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Thursday, 3 July 2014

Dimensionality and appropriation in digital music instrument design

Musicans play instruments in unexpected ways. SO they decided to build something and see what people did with it.

appropriation is a process in which a performer develops a working relationship with the instrument. This is exploitation or subversion of the design features of a technology (ie turntablism)

Appropriation is related to style. Appropriation is a very different way of working with something.

How does the design of the instrument effect style and appropriation?

they gave 10 musicians a highly constrained instruments to see if they got style diversity. They made a box with a speaker in it with a position and pressure speaker. the mapped timbre to pressure and pitch to movement. And a control group with only pitch.

People did some unexpected things, like tapping the box, putting the hand over the speaker and licking the sensor (ewww)

The users developed unconventional techniques because of and in spite of constraints

One desgree of freedom had more hidden affordances. The two agrees of freedom had only 2 additional variations and no additional affordances.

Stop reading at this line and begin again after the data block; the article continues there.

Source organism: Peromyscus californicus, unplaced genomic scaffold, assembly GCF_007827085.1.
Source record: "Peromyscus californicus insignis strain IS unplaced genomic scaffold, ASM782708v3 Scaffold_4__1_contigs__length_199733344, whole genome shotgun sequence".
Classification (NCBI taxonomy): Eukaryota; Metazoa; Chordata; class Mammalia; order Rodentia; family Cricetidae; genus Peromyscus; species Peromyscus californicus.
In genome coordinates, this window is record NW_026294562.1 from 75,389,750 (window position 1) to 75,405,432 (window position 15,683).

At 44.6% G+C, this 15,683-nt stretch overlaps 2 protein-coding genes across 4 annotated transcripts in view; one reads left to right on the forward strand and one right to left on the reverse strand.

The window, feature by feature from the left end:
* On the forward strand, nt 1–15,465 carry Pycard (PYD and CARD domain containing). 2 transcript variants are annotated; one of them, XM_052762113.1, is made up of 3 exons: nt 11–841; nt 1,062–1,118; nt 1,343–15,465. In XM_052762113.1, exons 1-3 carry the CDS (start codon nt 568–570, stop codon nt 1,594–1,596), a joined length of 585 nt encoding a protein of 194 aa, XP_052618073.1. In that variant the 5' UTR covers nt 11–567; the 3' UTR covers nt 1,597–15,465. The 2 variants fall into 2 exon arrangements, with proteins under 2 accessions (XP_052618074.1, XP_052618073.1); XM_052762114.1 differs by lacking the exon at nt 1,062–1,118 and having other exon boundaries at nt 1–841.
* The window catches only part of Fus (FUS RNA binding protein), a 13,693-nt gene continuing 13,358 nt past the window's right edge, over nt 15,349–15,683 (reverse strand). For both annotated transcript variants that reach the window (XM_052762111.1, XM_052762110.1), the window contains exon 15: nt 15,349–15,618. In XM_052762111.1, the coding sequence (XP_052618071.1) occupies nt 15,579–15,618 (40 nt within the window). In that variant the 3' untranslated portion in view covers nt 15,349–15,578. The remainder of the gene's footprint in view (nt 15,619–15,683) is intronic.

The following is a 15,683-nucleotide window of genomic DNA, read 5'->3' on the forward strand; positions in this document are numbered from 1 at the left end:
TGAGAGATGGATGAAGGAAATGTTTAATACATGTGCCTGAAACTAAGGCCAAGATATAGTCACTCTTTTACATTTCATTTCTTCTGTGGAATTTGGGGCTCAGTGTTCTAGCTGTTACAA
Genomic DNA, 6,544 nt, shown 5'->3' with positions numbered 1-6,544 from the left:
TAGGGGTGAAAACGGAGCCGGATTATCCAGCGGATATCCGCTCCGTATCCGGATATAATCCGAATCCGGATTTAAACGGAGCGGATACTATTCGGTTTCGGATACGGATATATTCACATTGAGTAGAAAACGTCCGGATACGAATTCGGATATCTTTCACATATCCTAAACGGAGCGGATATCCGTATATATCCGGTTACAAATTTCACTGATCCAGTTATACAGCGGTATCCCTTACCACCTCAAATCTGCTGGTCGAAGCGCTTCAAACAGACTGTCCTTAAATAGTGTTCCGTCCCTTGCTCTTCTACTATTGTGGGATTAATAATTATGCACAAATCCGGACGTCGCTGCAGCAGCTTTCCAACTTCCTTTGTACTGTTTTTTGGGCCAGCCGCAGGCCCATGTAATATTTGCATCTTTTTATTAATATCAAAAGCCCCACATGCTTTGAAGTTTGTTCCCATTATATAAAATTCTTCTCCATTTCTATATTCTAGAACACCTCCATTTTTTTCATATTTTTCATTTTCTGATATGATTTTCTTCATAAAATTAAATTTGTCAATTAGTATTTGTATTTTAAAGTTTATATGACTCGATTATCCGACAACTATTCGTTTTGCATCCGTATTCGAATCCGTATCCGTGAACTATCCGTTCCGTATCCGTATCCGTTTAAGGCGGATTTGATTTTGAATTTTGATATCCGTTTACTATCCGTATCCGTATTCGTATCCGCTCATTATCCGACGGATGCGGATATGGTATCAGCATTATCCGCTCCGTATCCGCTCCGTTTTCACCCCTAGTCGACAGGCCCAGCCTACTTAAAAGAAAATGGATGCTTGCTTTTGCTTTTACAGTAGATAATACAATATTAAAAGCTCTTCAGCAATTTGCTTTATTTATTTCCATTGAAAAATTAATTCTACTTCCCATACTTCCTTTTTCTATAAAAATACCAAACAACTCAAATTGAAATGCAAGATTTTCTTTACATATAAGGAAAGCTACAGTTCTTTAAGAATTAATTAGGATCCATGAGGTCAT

Users of the 1 degree of freedom group described it as a richer and more complex device which they had not fully explored. Users of the more complex instrument felt they had explored all options and were upset about pitch range.

The presenter beleives there is a cognitive bandwidth for appropriation. More built options limit exploration of hidden affordances.

This was a very information-rich presentation of a really interesting study.

Questions

Q: Is pitch so dominant that it skews everything? What if you did an instrument that did just timbre?

A: Nobody complained about loudness.

Q: If participants were all musicians, did their primary instrument effect their performance?

A: Some participants were NIMErs, others were acoustic players. They're studying whether backgrounds effected perofrmance style.

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